How BrewDog became a living wage pioneer

BrewDog living wage

The living wage in Scotland has won a huge thumbs-up from Scots, who see it as not only boosting a company’s status but making its products and services more attractive.

Three out of four Scots would think more highly of a company which became accredited for paying the real living wage, according to a Poverty Alliance survey. It also found that four out of ten people north of the border care if products and services they buy are from a Living Wage employer.

Behind the façade of attention-grabbing marketing stunts, BrewDog has been winning plaudits as a trailblazer in the field of fair play.

Fiona Hunter, head of people at BrewDog, said: “Low pay, particularly in the hospitality sector, is something that doesn’t sit well with us. At BrewDog, paying a good wage makes absolute business sense. We cannot expect our employees to come to work and be amazing when they are worried about making ends meet.

“Providing a good standard of living is the right thing to do, and it has the added benefit of helping our employees be as brilliant as possible, which drives the growth of the business. The decision to pay the Living Wage was made as part of a conscious decision to do the right thing for our employees. It was all about better rewarding and engaging our staff.”

Introducing the real living wage and gaining official accreditation for it took around three months, and meant that the company took a close look at its other employee conditions. Its pay structures were revised and simplified to give more pay transparency, as well as uplifts for those in managerial positions. Zero-hour contracts were abolished and a new system of guaranteed hours was introduced.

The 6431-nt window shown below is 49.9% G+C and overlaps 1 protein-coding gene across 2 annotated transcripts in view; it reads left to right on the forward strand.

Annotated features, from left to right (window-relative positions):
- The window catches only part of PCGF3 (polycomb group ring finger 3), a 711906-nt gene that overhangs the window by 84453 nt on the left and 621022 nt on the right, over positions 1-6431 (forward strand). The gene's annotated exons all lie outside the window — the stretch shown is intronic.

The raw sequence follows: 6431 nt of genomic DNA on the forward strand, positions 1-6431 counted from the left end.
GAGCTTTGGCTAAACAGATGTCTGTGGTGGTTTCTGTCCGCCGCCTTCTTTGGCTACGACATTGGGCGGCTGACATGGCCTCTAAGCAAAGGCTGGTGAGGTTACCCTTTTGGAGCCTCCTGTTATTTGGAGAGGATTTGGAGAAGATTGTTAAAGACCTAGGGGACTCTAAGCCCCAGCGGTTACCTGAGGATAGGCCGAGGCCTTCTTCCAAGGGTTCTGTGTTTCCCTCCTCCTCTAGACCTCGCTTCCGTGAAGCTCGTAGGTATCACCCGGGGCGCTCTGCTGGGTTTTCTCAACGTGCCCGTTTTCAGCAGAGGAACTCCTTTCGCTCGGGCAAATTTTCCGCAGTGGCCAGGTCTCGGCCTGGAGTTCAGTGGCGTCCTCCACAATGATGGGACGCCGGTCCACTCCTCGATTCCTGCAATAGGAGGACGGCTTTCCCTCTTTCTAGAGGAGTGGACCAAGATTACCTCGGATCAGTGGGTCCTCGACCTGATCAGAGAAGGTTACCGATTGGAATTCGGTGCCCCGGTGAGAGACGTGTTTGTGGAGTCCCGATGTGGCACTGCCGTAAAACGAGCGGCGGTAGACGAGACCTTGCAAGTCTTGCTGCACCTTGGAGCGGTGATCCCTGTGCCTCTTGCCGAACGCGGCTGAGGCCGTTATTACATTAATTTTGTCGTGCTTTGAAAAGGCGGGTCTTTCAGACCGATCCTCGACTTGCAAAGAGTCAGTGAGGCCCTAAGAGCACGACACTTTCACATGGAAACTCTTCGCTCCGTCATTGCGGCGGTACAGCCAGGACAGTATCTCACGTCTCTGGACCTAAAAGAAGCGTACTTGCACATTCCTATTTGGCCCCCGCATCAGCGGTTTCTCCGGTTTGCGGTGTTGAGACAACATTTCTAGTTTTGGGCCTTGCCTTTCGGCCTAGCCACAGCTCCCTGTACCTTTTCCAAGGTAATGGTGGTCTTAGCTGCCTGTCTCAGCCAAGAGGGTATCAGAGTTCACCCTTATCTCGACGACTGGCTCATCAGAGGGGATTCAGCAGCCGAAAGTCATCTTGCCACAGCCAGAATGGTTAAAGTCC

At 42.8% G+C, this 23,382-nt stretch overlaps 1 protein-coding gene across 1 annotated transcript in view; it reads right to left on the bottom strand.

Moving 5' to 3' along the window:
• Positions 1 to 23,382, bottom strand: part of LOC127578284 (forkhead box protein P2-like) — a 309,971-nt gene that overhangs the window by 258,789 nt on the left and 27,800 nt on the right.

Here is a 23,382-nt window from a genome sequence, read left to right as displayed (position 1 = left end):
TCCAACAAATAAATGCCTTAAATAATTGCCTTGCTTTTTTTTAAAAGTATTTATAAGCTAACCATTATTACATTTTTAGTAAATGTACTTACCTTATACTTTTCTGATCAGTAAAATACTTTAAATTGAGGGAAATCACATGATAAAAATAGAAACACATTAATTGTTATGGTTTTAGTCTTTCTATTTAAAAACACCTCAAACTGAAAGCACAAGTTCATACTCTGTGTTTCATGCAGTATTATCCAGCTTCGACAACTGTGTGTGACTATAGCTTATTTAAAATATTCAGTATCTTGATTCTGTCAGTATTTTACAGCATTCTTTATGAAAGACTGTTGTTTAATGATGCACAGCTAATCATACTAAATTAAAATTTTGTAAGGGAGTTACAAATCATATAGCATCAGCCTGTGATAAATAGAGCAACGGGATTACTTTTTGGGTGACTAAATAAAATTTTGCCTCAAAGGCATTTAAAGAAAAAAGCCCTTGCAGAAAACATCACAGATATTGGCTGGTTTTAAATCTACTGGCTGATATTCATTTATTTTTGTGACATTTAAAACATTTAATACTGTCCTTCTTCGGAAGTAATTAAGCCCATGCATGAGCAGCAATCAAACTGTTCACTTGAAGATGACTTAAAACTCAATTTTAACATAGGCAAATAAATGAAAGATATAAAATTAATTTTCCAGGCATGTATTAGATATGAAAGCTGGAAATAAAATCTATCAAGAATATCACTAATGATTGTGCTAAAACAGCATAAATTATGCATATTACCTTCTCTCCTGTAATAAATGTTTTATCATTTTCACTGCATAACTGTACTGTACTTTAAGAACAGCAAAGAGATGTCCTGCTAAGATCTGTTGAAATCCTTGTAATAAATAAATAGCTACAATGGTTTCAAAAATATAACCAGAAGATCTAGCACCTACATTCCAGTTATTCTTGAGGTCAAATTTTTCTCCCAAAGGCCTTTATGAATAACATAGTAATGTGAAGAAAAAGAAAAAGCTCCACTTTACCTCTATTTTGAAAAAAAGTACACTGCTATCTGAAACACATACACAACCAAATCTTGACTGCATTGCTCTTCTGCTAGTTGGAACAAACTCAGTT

Guaranteed hours

Fiona added: “Happy, engaged staff need to know how many hours they’ll be working each week. We don’t want our employees to not know how much they might earn from week to week. Management feedback tells us that having a stable team with guaranteed hours for each employee makes sense operationally too. Also, we invest massively in training and developing our staff, and zero-hours contracts diminish the impact of that.”

Two-thirds of BrewDog’s staff were affected by the Living Wage initiative, and the company’s wage bill increase was significant, at £500,000 in the first year. But the results were rapid and extremely positive. There was a 50% increase in staff satisfaction with pay and, a year down the line, a 40% turnover in staff at BrewDog’s retail sites. In one bar, annual staff turnover fell from 240 per cent to 60 per cent.

Chris Queen, general manager of the company’s DogHouse bar in Merchant City, Glasgow, has worked for 20 years in hospitality and is celebrating one year with BrewDog. He sees the benefits of both working for a living wage accredited firm, and running a living wage accredited business within that.

He said: “BrewDog is, hands down, the best employer I’ve worked with. Staff turnover is much lower compared to other hospitality companies. My staff feel valued and they are much more engaged. I think if you treat people with respect you get respect back.”

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